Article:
Getting a simple meal on the table even when you're not well

Dinner When You're Sick

by Tawra Kellam


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I have been disabled with Chronic Fatigue Syndrome and Fibromyalgia for 22 years. One of the hardest parts of living with this illness is dealing with food, buying it and making it. Because of the nausea, I don't feel like fixing food in the first place and then because of the brain fog I can't think of what to make. Because of the sheer exhaustion, I simply don't have the energy to shop or prepare food. This can lead to a lot of meals of cereal and toast. Because I have a husband and four kids who also have to eat, here are some ways I've come up with that can help you to cope and save while you're sick. These suggestions are useful if you just have the flu or a bad cold or if you are chronically ill like I am.

  • Make simple meals. Write a list of ten meals your family loves that you can make in 15 minutes or less. A few examples include fried ham slices, baked potatoes, apple salad, and peas. Or try lemon chicken, dinner rolls (pre-baked), broccoli and cheese, and orange slices. Another example is tacos, apple/orange slices, and sliced cucumbers, peppers and carrots.

  • Use frozen foods in your simple meal. Frozen foods are very nutritionally sound so don't be afraid to use them. You can buy bags of already chopped onions, peppers and broccoli and there is no prep work on your part aside from dumping them in your pan or steamer.

  • Go shopping early in the morning or late in the evening. When there are no crowds, you get in and out quicker and you also get parking spot closer to the door.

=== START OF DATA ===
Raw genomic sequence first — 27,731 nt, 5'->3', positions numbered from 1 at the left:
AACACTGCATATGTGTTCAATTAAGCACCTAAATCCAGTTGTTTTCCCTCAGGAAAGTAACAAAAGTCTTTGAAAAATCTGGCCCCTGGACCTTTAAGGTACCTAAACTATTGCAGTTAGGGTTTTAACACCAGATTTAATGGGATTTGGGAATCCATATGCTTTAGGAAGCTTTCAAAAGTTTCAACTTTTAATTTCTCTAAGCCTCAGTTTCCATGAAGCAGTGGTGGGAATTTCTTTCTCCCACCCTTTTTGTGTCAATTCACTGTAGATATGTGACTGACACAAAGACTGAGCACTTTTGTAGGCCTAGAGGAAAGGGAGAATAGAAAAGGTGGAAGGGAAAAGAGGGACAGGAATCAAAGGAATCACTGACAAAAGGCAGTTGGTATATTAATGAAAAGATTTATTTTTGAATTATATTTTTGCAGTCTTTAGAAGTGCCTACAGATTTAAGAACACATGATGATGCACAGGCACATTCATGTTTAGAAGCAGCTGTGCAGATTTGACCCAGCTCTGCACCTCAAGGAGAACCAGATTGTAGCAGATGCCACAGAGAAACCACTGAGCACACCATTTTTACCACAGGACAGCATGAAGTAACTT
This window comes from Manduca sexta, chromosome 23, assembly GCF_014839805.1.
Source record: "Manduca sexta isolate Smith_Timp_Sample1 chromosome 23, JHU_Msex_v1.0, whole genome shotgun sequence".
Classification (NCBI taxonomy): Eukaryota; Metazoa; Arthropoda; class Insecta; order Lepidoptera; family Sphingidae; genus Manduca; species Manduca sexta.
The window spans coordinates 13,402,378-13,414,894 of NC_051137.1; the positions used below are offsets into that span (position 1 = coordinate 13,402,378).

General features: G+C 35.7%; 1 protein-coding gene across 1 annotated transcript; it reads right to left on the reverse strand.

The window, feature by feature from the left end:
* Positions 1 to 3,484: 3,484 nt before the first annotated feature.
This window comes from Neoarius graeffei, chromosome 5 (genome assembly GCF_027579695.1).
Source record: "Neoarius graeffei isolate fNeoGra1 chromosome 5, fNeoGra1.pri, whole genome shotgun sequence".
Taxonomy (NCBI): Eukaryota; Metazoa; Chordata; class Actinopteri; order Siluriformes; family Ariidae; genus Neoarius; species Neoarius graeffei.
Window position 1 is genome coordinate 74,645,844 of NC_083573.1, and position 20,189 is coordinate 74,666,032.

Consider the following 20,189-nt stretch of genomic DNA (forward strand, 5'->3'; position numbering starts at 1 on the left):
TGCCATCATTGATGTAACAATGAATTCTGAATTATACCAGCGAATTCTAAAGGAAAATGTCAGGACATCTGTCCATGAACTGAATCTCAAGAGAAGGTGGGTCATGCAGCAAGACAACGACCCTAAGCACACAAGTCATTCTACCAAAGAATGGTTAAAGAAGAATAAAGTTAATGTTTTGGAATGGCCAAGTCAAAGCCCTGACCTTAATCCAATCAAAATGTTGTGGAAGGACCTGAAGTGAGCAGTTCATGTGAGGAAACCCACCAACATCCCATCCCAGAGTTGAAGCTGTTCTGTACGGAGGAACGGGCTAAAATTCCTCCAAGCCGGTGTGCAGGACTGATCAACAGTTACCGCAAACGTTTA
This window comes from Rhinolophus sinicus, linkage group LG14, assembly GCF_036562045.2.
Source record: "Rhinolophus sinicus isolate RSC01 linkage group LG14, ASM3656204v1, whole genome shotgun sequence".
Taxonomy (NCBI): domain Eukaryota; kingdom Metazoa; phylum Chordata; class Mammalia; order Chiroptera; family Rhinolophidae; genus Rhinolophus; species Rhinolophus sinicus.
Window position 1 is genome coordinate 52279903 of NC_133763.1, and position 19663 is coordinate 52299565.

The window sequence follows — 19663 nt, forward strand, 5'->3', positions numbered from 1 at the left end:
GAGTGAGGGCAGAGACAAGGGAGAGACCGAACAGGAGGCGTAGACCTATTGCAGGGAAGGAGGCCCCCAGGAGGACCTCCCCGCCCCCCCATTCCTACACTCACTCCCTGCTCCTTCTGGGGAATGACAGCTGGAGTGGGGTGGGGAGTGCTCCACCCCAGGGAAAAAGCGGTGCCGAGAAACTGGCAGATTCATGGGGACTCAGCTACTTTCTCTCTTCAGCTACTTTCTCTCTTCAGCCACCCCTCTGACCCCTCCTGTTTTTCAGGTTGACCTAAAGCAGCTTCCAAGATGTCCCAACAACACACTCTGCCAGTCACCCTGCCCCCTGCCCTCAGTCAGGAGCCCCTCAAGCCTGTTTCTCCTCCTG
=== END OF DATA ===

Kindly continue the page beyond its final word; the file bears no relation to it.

• Time your shopping trip for about one to two hours after you take your medication. This way you won't be in as much pain and will be able to think more clearly while at the store.

  • Ask your husband to do the shopping. This may not work in all families, but now my husband does the big Aldi shopping trip for me. It is just a few blocks from his work and he can be in and out in 20 minutes with a huge shopping cart full of groceries. It is much easier for him to do this than to deal with a wife who is dead on the couch from one shopping trip. Now, I just make short trips to the store to catch sales during the month.

  • Don't feel guilty if you can't use coupons. I've tried and, let me tell you, dealing with them expends more energy than just figuring out how to make our meals cheaper with other products. Because of the brain fog, I literally can't think most days. If you're like this, don't feel bad if you aren't able to shop with coupons every time (or at all).

  • Have kids clean up after your simple meal. My kids as young as three years old have always helped clean up. Each child takes his own place settings plus a certain number of items off the table (usually four to five additional items depending on how much is on the table). Then one child finishes clearing the last of the items on the table, one wipes the table and one loads the dishwasher. We rotate responsibilities each week. When clearing, they are required to put the things that go in the fridge or pantry back where they belong. Then all I have to do is clean the pots and pans.

Tawra Kellam is the author of Dining on a Dime Cookbook. In five years, Tawra and her husband paid off $20,000 of personal debt on an average income of $22,000 per year. You can visit her at LivingOnADime.com

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